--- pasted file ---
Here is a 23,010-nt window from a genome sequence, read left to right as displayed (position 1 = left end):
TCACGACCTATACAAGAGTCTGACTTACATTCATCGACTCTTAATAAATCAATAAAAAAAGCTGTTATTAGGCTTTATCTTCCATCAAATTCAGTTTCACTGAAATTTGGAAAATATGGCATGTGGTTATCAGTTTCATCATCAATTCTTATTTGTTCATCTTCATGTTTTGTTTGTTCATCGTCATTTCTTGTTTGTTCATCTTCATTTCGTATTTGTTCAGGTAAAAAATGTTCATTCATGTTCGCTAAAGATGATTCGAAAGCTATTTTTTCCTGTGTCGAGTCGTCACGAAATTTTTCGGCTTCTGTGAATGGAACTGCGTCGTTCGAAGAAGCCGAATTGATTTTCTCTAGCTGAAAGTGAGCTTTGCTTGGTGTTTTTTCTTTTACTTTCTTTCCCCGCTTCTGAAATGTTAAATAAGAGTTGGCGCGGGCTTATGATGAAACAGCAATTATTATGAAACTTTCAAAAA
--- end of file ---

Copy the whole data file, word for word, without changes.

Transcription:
Here is a 23,010-nt window from a genome sequence, read left to right as displayed (position 1 = left end):
TCACGACCTATACAAGAGTCTGACTTACATTCATCGACTCTTAATAAATCAATAAAAAAAGCTGTTATTAGGCTTTATCTTCCATCAAATTCAGTTTCACTGAAATTTGGAAAATATGGCATGTGGTTATCAGTTTCATCATCAATTCTTATTTGTTCATCTTCATGTTTTGTTTGTTCATCGTCATTTCTTGTTTGTTCATCTTCATTTCGTATTTGTTCAGGTAAAAAATGTTCATTCATGTTCGCTAAAGATGATTCGAAAGCTATTTTTTCCTGTGTCGAGTCGTCACGAAATTTTTCGGCTTCTGTGAATGGAACTGCGTCGTTCGAAGAAGCCGAATTGATTTTCTCTAGCTGAAAGTGAGCTTTGCTTGGTGTTTTTTCTTTTACTTTCTTTCCCCGCTTCTGAAATGTTAAATAAGAGTTGGCGCGGGCTTATGATGAAACAGCAATTATTATGAAACTTTCAAAAA